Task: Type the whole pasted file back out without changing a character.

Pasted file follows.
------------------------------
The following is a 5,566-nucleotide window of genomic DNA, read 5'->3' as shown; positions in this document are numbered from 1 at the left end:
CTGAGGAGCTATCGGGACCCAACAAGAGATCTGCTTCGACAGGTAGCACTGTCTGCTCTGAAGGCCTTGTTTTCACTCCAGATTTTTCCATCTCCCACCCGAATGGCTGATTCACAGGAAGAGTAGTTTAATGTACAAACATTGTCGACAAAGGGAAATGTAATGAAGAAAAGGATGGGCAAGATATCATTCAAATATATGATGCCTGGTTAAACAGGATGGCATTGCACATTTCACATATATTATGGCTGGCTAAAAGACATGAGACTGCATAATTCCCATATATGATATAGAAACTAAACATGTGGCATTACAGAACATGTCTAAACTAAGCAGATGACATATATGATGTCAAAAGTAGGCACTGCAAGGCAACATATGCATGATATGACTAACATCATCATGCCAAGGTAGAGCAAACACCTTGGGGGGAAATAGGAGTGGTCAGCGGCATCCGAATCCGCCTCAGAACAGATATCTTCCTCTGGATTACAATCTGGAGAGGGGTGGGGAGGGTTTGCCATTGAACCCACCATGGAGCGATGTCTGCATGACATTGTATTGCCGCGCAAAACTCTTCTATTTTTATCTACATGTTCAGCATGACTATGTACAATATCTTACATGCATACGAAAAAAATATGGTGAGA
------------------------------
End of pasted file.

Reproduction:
The following is a 5,566-nucleotide window of genomic DNA, read 5'->3' as shown; positions in this document are numbered from 1 at the left end:
CTGAGGAGCTATCGGGACCCAACAAGAGATCTGCTTCGACAGGTAGCACTGTCTGCTCTGAAGGCCTTGTTTTCACTCCAGATTTTTCCATCTCCCACCCGAATGGCTGATTCACAGGAAGAGTAGTTTAATGTACAAACATTGTCGACAAAGGGAAATGTAATGAAGAAAAGGATGGGCAAGATATCATTCAAATATATGATGCCTGGTTAAACAGGATGGCATTGCACATTTCACATATATTATGGCTGGCTAAAAGACATGAGACTGCATAATTCCCATATATGATATAGAAACTAAACATGTGGCATTACAGAACATGTCTAAACTAAGCAGATGACATATATGATGTCAAAAGTAGGCACTGCAAGGCAACATATGCATGATATGACTAACATCATCATGCCAAGGTAGAGCAAACACCTTGGGGGGAAATAGGAGTGGTCAGCGGCATCCGAATCCGCCTCAGAACAGATATCTTCCTCTGGATTACAATCTGGAGAGGGGTGGGGAGGGTTTGCCATTGAACCCACCATGGAGCGATGTCTGCATGACATTGTATTGCCGCGCAAAACTCTTCTATTTTTATCTACATGTTCAGCATGACTATGTACAATATCTTACATGCATACGAAAAAAATATGGTGAGA